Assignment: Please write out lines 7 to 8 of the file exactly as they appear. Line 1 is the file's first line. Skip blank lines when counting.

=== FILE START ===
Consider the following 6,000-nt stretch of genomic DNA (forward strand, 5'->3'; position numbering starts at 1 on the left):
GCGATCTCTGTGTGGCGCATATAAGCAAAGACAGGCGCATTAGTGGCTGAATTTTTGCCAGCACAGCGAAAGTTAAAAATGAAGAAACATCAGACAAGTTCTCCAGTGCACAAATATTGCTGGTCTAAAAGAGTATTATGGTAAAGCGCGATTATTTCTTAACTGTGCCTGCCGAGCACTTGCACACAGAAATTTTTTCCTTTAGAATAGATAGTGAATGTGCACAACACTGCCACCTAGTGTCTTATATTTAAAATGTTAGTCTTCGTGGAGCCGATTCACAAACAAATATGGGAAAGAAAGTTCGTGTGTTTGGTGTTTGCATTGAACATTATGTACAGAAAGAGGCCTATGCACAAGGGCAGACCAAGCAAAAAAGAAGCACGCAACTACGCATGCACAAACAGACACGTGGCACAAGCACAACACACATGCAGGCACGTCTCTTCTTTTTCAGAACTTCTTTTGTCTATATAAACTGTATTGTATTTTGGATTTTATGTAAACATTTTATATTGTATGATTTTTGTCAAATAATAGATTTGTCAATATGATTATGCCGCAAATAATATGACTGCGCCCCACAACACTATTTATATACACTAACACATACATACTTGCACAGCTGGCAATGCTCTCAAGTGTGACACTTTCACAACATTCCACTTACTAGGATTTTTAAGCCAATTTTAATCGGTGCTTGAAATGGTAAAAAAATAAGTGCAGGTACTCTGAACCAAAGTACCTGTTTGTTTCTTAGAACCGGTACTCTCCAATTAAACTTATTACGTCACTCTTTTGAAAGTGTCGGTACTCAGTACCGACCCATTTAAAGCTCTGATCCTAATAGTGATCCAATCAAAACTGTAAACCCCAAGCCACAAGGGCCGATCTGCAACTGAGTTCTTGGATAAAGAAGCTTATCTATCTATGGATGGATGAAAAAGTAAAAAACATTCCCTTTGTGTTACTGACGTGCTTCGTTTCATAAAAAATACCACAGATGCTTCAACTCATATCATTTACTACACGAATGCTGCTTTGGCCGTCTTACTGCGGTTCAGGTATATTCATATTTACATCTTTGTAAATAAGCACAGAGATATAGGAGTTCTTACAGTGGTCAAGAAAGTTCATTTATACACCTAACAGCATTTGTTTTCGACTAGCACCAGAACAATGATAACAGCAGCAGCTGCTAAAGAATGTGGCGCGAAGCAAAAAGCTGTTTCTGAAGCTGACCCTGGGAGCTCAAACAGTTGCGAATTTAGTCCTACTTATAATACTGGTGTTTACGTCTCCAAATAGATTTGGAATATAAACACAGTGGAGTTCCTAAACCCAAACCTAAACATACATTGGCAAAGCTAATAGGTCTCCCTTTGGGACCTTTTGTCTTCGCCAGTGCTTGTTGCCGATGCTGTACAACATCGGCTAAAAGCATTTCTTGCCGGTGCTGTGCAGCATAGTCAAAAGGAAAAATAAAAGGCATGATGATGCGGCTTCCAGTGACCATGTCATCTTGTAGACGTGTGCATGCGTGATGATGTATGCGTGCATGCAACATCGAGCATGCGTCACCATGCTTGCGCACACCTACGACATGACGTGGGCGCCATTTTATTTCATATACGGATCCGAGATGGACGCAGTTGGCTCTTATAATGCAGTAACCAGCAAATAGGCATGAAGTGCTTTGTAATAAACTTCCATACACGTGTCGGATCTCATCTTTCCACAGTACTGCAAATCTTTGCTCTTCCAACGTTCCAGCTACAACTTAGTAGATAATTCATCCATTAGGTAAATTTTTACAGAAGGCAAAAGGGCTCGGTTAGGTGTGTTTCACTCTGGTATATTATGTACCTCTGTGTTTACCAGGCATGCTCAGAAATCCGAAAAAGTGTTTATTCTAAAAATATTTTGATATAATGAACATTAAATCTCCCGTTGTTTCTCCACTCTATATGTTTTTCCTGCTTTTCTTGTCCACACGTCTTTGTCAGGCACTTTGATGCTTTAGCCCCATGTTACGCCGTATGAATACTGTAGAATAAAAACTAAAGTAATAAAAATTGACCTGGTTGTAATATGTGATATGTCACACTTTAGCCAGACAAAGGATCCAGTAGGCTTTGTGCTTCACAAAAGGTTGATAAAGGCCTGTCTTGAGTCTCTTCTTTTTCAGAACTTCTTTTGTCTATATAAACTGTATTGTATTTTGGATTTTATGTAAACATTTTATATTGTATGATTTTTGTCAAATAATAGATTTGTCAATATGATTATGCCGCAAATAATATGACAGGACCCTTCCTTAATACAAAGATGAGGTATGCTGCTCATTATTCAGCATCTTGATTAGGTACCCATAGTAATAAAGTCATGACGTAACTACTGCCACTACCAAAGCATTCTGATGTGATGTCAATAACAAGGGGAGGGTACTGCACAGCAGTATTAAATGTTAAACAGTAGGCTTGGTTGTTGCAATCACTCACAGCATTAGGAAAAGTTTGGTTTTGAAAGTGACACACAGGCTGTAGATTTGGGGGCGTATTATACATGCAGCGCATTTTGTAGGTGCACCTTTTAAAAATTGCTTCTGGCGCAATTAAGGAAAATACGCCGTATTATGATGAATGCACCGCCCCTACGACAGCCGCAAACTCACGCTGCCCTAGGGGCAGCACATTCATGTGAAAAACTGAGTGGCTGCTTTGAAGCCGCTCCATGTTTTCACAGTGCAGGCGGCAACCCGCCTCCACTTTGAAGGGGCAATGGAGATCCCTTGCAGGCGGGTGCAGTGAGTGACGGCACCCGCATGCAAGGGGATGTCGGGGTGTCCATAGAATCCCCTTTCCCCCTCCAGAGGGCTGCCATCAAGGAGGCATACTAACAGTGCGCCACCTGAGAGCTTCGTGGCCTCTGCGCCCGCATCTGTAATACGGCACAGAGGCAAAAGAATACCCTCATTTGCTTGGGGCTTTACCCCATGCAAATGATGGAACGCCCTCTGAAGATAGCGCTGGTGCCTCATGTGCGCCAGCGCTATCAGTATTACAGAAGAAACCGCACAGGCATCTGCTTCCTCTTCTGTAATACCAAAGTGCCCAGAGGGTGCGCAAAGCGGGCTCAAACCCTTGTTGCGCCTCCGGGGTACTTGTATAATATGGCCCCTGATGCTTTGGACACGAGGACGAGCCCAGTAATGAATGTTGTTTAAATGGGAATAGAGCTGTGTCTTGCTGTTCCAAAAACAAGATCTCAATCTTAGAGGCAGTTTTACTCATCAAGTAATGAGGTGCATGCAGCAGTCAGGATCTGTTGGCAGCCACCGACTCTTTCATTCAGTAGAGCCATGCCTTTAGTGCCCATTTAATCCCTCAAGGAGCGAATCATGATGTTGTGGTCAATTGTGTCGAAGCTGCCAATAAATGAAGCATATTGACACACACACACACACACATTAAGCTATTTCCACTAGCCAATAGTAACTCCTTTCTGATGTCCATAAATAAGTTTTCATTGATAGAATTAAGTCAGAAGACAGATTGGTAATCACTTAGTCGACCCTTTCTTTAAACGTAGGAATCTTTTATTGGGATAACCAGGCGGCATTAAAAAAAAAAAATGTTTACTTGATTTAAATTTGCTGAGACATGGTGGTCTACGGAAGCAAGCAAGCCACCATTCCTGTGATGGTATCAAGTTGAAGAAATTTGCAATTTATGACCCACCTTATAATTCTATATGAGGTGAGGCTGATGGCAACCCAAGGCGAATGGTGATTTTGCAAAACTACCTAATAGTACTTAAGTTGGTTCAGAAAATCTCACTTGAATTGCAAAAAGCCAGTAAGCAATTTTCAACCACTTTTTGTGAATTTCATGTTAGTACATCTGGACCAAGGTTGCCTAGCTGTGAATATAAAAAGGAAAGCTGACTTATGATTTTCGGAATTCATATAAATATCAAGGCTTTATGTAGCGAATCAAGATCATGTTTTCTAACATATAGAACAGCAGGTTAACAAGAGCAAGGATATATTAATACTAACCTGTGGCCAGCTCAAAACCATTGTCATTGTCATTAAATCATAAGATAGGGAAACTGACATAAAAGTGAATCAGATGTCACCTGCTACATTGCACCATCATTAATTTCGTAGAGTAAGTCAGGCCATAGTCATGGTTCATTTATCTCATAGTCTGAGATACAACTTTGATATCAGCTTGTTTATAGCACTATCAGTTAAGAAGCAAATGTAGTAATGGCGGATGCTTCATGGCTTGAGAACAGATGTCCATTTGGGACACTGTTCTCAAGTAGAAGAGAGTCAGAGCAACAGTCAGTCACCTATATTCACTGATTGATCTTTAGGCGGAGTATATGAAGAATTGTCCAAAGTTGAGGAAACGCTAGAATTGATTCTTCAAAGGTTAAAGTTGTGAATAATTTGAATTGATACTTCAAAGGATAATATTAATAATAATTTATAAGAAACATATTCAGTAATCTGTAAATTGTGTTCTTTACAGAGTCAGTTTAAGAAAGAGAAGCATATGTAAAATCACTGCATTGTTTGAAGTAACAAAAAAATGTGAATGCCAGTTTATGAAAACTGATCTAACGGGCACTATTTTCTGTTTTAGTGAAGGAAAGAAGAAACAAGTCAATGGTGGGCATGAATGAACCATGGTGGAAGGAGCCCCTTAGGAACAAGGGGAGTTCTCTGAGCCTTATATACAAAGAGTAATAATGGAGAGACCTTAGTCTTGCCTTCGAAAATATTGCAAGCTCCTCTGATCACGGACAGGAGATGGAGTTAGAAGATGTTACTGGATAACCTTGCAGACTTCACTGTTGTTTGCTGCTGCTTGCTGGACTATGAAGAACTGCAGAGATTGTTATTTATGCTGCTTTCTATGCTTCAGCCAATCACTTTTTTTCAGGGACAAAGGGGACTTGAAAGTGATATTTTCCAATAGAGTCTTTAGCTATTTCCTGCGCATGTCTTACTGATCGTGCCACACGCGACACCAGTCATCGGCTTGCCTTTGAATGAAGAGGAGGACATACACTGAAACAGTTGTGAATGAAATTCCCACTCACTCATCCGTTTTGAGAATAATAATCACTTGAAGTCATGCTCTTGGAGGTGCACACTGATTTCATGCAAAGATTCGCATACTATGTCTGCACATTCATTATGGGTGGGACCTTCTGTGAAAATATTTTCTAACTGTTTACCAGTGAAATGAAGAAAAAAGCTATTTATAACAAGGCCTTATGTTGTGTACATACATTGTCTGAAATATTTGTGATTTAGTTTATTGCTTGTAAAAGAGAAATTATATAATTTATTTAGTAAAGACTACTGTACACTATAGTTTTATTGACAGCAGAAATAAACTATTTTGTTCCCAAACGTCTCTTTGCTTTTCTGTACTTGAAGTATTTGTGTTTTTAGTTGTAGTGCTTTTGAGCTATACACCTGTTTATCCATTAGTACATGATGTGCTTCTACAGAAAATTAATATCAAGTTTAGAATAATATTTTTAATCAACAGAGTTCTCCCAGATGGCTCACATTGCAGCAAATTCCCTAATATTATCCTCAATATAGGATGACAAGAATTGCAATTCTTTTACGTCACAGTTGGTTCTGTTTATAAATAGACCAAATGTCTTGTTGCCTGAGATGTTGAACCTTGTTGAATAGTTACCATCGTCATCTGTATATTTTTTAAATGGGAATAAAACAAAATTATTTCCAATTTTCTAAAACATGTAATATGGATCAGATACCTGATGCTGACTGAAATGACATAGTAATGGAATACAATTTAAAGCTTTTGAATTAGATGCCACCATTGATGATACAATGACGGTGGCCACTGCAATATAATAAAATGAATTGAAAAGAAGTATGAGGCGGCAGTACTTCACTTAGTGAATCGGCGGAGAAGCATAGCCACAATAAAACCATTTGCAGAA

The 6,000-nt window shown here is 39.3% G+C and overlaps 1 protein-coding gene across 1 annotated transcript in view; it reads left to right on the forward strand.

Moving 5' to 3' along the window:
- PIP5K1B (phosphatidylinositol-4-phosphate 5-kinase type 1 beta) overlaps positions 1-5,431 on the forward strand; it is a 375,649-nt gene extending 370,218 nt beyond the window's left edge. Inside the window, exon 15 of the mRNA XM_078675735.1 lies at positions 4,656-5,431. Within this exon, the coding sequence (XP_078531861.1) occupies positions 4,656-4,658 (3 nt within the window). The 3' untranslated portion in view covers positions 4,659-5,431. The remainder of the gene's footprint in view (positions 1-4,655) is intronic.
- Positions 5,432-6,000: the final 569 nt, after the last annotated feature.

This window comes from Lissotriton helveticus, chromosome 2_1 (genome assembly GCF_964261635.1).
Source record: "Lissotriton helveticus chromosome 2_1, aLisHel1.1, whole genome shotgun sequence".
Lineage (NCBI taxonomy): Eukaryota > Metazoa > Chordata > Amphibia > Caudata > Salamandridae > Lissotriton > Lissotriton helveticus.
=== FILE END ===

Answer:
This window comes from Lissotriton helveticus, chromosome 2_1 (genome assembly GCF_964261635.1).
Source record: "Lissotriton helveticus chromosome 2_1, aLisHel1.1, whole genome shotgun sequence".